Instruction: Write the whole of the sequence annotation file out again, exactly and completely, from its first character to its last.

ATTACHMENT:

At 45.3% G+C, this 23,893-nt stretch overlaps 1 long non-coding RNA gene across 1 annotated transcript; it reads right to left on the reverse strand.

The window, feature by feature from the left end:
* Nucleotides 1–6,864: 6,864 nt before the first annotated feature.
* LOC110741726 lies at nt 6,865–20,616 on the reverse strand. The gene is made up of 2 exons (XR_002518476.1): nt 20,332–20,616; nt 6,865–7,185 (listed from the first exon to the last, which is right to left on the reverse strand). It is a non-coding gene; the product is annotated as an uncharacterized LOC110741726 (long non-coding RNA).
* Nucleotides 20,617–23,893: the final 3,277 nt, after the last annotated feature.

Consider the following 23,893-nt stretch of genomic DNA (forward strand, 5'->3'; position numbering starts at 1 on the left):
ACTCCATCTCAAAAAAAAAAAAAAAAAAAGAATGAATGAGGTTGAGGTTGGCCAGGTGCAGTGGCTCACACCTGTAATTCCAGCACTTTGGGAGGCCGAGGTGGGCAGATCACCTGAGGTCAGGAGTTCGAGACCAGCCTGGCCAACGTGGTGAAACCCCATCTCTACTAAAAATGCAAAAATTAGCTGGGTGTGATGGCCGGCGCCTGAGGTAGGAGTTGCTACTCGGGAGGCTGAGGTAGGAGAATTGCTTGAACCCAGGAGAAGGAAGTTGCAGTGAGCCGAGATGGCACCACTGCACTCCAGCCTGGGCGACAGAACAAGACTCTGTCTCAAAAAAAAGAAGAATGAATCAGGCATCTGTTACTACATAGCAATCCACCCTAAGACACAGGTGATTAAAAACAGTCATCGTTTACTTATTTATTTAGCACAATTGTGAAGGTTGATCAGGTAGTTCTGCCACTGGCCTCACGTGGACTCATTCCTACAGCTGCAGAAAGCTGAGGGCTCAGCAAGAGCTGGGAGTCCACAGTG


At 45.3% G+C, this 23,893-nt stretch overlaps 1 long non-coding RNA gene across 1 annotated transcript; it reads right to left on the reverse strand.

The window, feature by feature from the left end:
* Nucleotides 1–6,864: 6,864 nt before the first annotated feature.
* LOC110741726 lies at nt 6,865–20,616 on the reverse strand. The gene is made up of 2 exons (XR_002518476.1): nt 20,332–20,616; nt 6,865–7,185 (listed from the first exon to the last, which is right to left on the reverse strand). It is a non-coding gene; the product is annotated as an uncharacterized LOC110741726 (long non-coding RNA).
* Nucleotides 20,617–23,893: the final 3,277 nt, after the last annotated feature.

Consider the following 23,893-nt stretch of genomic DNA (forward strand, 5'->3'; position numbering starts at 1 on the left):
ACTCCATCTCAAAAAAAAAAAAAAAAAAAGAATGAATGAGGTTGAGGTTGGCCAGGTGCAGTGGCTCACACCTGTAATTCCAGCACTTTGGGAGGCCGAGGTGGGCAGATCACCTGAGGTCAGGAGTTCGAGACCAGCCTGGCCAACGTGGTGAAACCCCATCTCTACTAAAAATGCAAAAATTAGCTGGGTGTGATGGCCGGCGCCTGAGGTAGGAGTTGCTACTCGGGAGGCTGAGGTAGGAGAATTGCTTGAACCCAGGAGAAGGAAGTTGCAGTGAGCCGAGATGGCACCACTGCACTCCAGCCTGGGCGACAGAACAAGACTCTGTCTCAAAAAAAAGAAGAATGAATCAGGCATCTGTTACTACATAGCAATCCACCCTAAGACACAGGTGATTAAAAACAGTCATCGTTTACTTATTTATTTAGCACAATTGTGAAGGTTGATCAGGTAGTTCTGCCACTGGCCTCACGTGGACTCATTCCTACAGCTGCAGAAAGCTGAGGGCTCAGCAAGAGCTGGGAGTCCACAGTG